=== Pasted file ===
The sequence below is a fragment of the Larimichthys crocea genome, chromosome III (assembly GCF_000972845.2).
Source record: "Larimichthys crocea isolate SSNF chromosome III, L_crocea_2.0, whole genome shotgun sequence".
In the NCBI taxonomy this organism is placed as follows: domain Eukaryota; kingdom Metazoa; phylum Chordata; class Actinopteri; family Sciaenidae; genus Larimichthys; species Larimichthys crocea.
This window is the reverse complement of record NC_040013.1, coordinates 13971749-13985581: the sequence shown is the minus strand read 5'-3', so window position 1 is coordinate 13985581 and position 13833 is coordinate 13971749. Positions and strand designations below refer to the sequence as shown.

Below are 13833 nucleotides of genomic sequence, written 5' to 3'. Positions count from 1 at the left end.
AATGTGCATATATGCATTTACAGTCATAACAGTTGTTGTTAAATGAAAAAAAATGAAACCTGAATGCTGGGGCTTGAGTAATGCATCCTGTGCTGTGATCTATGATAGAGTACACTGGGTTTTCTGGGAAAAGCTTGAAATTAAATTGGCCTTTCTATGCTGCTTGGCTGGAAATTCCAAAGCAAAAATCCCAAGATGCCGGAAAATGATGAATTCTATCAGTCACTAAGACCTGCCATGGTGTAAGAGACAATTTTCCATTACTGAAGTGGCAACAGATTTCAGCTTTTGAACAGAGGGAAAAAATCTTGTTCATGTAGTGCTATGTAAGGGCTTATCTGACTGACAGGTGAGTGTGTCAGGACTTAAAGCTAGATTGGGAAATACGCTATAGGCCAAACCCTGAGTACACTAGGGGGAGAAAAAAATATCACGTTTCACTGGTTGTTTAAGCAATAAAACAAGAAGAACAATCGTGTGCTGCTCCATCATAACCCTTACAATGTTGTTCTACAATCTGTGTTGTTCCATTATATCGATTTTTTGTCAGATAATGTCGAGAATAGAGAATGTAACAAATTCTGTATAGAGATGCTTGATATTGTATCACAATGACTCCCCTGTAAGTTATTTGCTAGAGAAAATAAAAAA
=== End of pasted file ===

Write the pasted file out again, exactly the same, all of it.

The sequence below is a fragment of the Larimichthys crocea genome, chromosome III (assembly GCF_000972845.2).
Source record: "Larimichthys crocea isolate SSNF chromosome III, L_crocea_2.0, whole genome shotgun sequence".
In the NCBI taxonomy this organism is placed as follows: domain Eukaryota; kingdom Metazoa; phylum Chordata; class Actinopteri; family Sciaenidae; genus Larimichthys; species Larimichthys crocea.
This window is the reverse complement of record NC_040013.1, coordinates 13971749-13985581: the sequence shown is the minus strand read 5'-3', so window position 1 is coordinate 13985581 and position 13833 is coordinate 13971749. Positions and strand designations below refer to the sequence as shown.

Below are 13833 nucleotides of genomic sequence, written 5' to 3'. Positions count from 1 at the left end.
AATGTGCATATATGCATTTACAGTCATAACAGTTGTTGTTAAATGAAAAAAAATGAAACCTGAATGCTGGGGCTTGAGTAATGCATCCTGTGCTGTGATCTATGATAGAGTACACTGGGTTTTCTGGGAAAAGCTTGAAATTAAATTGGCCTTTCTATGCTGCTTGGCTGGAAATTCCAAAGCAAAAATCCCAAGATGCCGGAAAATGATGAATTCTATCAGTCACTAAGACCTGCCATGGTGTAAGAGACAATTTTCCATTACTGAAGTGGCAACAGATTTCAGCTTTTGAACAGAGGGAAAAAATCTTGTTCATGTAGTGCTATGTAAGGGCTTATCTGACTGACAGGTGAGTGTGTCAGGACTTAAAGCTAGATTGGGAAATACGCTATAGGCCAAACCCTGAGTACACTAGGGGGAGAAAAAAATATCACGTTTCACTGGTTGTTTAAGCAATAAAACAAGAAGAACAATCGTGTGCTGCTCCATCATAACCCTTACAATGTTGTTCTACAATCTGTGTTGTTCCATTATATCGATTTTTTGTCAGATAATGTCGAGAATAGAGAATGTAACAAATTCTGTATAGAGATGCTTGATATTGTATCACAATGACTCCCCTGTAAGTTATTTGCTAGAGAAAATAAAAAA